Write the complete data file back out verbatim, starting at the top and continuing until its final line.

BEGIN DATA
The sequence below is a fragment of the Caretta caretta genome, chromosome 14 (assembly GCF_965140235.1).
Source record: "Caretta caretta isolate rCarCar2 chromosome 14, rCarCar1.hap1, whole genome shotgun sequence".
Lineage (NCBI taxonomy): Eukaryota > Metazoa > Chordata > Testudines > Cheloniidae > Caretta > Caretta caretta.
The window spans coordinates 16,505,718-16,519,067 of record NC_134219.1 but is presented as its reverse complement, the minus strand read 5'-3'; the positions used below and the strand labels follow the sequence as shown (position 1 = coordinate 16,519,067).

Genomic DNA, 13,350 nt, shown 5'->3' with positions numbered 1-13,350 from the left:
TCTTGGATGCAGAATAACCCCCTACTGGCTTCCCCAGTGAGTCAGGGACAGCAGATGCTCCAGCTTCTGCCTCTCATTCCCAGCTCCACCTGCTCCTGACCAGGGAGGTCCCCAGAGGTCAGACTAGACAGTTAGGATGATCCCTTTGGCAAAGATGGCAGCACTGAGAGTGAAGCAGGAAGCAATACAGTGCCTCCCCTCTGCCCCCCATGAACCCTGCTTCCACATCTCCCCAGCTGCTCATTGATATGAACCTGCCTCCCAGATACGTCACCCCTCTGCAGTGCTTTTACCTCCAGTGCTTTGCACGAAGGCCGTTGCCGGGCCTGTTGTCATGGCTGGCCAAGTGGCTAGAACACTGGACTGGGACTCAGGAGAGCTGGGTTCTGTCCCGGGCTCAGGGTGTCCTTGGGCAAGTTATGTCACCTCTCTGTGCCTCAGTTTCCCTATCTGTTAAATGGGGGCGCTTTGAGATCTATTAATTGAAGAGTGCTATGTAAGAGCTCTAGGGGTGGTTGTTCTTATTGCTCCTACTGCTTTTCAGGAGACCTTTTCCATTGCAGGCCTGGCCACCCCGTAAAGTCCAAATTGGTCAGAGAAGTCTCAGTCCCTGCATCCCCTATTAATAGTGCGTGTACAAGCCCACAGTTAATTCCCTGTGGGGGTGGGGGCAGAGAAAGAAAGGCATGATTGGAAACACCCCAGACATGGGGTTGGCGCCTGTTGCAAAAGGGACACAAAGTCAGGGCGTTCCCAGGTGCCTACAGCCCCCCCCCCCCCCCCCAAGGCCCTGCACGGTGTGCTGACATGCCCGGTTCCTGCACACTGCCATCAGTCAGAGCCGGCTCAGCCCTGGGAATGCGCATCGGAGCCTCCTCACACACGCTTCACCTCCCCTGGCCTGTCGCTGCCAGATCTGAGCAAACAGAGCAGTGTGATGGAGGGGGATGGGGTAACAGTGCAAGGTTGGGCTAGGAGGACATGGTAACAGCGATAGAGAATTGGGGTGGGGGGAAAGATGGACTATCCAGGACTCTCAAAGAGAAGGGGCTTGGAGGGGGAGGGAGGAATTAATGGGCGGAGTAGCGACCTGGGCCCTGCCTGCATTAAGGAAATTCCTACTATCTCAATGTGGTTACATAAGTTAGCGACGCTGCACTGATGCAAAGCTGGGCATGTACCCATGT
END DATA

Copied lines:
The sequence below is a fragment of the Caretta caretta genome, chromosome 14 (assembly GCF_965140235.1).
Source record: "Caretta caretta isolate rCarCar2 chromosome 14, rCarCar1.hap1, whole genome shotgun sequence".
Lineage (NCBI taxonomy): Eukaryota > Metazoa > Chordata > Testudines > Cheloniidae > Caretta > Caretta caretta.
The window spans coordinates 16,505,718-16,519,067 of record NC_134219.1 but is presented as its reverse complement, the minus strand read 5'-3'; the positions used below and the strand labels follow the sequence as shown (position 1 = coordinate 16,519,067).

Genomic DNA, 13,350 nt, shown 5'->3' with positions numbered 1-13,350 from the left:
TCTTGGATGCAGAATAACCCCCTACTGGCTTCCCCAGTGAGTCAGGGACAGCAGATGCTCCAGCTTCTGCCTCTCATTCCCAGCTCCACCTGCTCCTGACCAGGGAGGTCCCCAGAGGTCAGACTAGACAGTTAGGATGATCCCTTTGGCAAAGATGGCAGCACTGAGAGTGAAGCAGGAAGCAATACAGTGCCTCCCCTCTGCCCCCCATGAACCCTGCTTCCACATCTCCCCAGCTGCTCATTGATATGAACCTGCCTCCCAGATACGTCACCCCTCTGCAGTGCTTTTACCTCCAGTGCTTTGCACGAAGGCCGTTGCCGGGCCTGTTGTCATGGCTGGCCAAGTGGCTAGAACACTGGACTGGGACTCAGGAGAGCTGGGTTCTGTCCCGGGCTCAGGGTGTCCTTGGGCAAGTTATGTCACCTCTCTGTGCCTCAGTTTCCCTATCTGTTAAATGGGGGCGCTTTGAGATCTATTAATTGAAGAGTGCTATGTAAGAGCTCTAGGGGTGGTTGTTCTTATTGCTCCTACTGCTTTTCAGGAGACCTTTTCCATTGCAGGCCTGGCCACCCCGTAAAGTCCAAATTGGTCAGAGAAGTCTCAGTCCCTGCATCCCCTATTAATAGTGCGTGTACAAGCCCACAGTTAATTCCCTGTGGGGGTGGGGGCAGAGAAAGAAAGGCATGATTGGAAACACCCCAGACATGGGGTTGGCGCCTGTTGCAAAAGGGACACAAAGTCAGGGCGTTCCCAGGTGCCTACAGCCCCCCCCCCCCCCCCCAAGGCCCTGCACGGTGTGCTGACATGCCCGGTTCCTGCACACTGCCATCAGTCAGAGCCGGCTCAGCCCTGGGAATGCGCATCGGAGCCTCCTCACACACGCTTCACCTCCCCTGGCCTGTCGCTGCCAGATCTGAGCAAACAGAGCAGTGTGATGGAGGGGGATGGGGTAACAGTGCAAGGTTGGGCTAGGAGGACATGGTAACAGCGATAGAGAATTGGGGTGGGGGGAAAGATGGACTATCCAGGACTCTCAAAGAGAAGGGGCTTGGAGGGGGAGGGAGGAATTAATGGGCGGAGTAGCGACCTGGGCCCTGCCTGCATTAAGGAAATTCCTACTATCTCAATGTGGTTACATAAGTTAGCGACGCTGCACTGATGCAAAGCTGGGCATGTACCCATGT